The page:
In this article, Professor Solove examines the increasing information flow from the private sector to the government, especially in light of the response to September 11, 2001. In today's Information Age, private sector entities are gathering an unprecedented amount of personal information about individuals, and the data is increasingly being accessed by government law enforcement officials. This government information gathering takes place outside the bounds of the Fourth Amendment, since the Supreme Court held in Smith v. Maryland and United States v. Miller that the Fourth Amendment does not apply to records held by third parties. Law enforcement officials can, with little restriction or judicial oversight, assemble what amounts to a digital dossier about a person by obtaining the personal details aggregated by various banks, businesses, websites, employers, ISPs, and other entities. On the other hand, access to information held by third parties is often critical to effective law enforcement. In light of the growing amount of personal data held by the private sector in the Information Age, to what extent should the government be restricted in its gathering of personal data from the private sector? In the void left by the Fourth Amendment, a series of statutes regulate government access to third party records, but this regime is woefully inadequate and ineffective. Reversing Smith and Miller will not work; the problem is far too complicated. Professor Solove explains why these solutions fail, and he proposes a new and far-reaching solution.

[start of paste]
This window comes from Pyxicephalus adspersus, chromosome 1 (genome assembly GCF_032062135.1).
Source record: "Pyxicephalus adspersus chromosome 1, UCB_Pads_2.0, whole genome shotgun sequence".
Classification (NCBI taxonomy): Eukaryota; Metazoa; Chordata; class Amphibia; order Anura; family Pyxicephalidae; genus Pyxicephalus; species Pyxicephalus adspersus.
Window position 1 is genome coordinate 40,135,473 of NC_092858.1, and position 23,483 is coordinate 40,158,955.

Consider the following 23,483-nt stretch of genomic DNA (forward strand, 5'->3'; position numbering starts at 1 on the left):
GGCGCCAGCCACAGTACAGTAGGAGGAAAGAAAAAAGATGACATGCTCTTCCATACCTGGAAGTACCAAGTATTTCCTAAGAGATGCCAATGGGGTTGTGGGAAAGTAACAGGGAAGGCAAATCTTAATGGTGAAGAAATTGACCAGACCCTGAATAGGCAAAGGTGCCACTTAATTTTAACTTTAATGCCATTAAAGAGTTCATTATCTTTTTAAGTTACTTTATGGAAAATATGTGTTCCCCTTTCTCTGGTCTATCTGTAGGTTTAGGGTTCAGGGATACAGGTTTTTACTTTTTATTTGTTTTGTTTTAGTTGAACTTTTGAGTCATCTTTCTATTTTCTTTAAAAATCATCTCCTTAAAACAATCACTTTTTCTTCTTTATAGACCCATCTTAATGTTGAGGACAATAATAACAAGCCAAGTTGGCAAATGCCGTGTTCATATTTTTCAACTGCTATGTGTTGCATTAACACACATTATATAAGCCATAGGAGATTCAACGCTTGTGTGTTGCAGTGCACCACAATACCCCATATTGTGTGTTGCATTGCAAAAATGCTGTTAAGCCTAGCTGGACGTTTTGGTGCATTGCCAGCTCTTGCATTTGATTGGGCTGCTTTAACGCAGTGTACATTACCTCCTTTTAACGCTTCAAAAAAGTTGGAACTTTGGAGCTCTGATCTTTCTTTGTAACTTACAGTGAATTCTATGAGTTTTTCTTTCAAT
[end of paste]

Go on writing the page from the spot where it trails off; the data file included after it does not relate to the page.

Daniel J. Solove, Digital Dossiers and the Dissipation of Fourth Amendment Privacy, 75 S. Cal. L. Rev. 1083 (2002).